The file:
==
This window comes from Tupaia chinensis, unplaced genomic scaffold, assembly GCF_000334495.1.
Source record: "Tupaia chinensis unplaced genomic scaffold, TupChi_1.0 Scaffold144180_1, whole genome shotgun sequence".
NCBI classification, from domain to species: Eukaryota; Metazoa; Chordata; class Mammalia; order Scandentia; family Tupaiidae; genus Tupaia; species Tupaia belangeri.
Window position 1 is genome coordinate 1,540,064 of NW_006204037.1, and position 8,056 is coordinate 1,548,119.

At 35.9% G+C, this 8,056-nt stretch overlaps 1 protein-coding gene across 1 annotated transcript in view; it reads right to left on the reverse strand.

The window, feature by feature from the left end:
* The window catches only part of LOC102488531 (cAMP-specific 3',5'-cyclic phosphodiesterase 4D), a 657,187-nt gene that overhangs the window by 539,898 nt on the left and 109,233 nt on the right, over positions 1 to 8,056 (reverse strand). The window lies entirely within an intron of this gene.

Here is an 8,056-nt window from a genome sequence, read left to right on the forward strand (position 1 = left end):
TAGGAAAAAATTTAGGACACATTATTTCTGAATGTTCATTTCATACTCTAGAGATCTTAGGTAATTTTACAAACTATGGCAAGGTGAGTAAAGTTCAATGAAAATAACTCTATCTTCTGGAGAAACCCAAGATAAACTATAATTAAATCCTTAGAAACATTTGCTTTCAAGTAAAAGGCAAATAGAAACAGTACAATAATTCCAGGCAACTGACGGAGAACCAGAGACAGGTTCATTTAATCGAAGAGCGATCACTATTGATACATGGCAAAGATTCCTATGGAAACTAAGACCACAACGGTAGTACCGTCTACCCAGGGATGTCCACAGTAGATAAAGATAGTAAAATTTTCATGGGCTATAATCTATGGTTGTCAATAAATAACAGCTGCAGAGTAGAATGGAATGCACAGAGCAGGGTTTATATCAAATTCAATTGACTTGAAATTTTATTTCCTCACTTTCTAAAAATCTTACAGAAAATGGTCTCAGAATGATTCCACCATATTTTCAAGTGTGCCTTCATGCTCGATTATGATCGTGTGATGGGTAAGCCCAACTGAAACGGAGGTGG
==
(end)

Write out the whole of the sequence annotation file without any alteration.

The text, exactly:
This window comes from Tupaia chinensis, unplaced genomic scaffold, assembly GCF_000334495.1.
Source record: "Tupaia chinensis unplaced genomic scaffold, TupChi_1.0 Scaffold144180_1, whole genome shotgun sequence".
NCBI classification, from domain to species: Eukaryota; Metazoa; Chordata; class Mammalia; order Scandentia; family Tupaiidae; genus Tupaia; species Tupaia belangeri.
Window position 1 is genome coordinate 1,540,064 of NW_006204037.1, and position 8,056 is coordinate 1,548,119.

At 35.9% G+C, this 8,056-nt stretch overlaps 1 protein-coding gene across 1 annotated transcript in view; it reads right to left on the reverse strand.

The window, feature by feature from the left end:
* The window catches only part of LOC102488531 (cAMP-specific 3',5'-cyclic phosphodiesterase 4D), a 657,187-nt gene that overhangs the window by 539,898 nt on the left and 109,233 nt on the right, over positions 1 to 8,056 (reverse strand). The window lies entirely within an intron of this gene.

Here is an 8,056-nt window from a genome sequence, read left to right on the forward strand (position 1 = left end):
TAGGAAAAAATTTAGGACACATTATTTCTGAATGTTCATTTCATACTCTAGAGATCTTAGGTAATTTTACAAACTATGGCAAGGTGAGTAAAGTTCAATGAAAATAACTCTATCTTCTGGAGAAACCCAAGATAAACTATAATTAAATCCTTAGAAACATTTGCTTTCAAGTAAAAGGCAAATAGAAACAGTACAATAATTCCAGGCAACTGACGGAGAACCAGAGACAGGTTCATTTAATCGAAGAGCGATCACTATTGATACATGGCAAAGATTCCTATGGAAACTAAGACCACAACGGTAGTACCGTCTACCCAGGGATGTCCACAGTAGATAAAGATAGTAAAATTTTCATGGGCTATAATCTATGGTTGTCAATAAATAACAGCTGCAGAGTAGAATGGAATGCACAGAGCAGGGTTTATATCAAATTCAATTGACTTGAAATTTTATTTCCTCACTTTCTAAAAATCTTACAGAAAATGGTCTCAGAATGATTCCACCATATTTTCAAGTGTGCCTTCATGCTCGATTATGATCGTGTGATGGGTAAGCCCAACTGAAACGGAGGTGG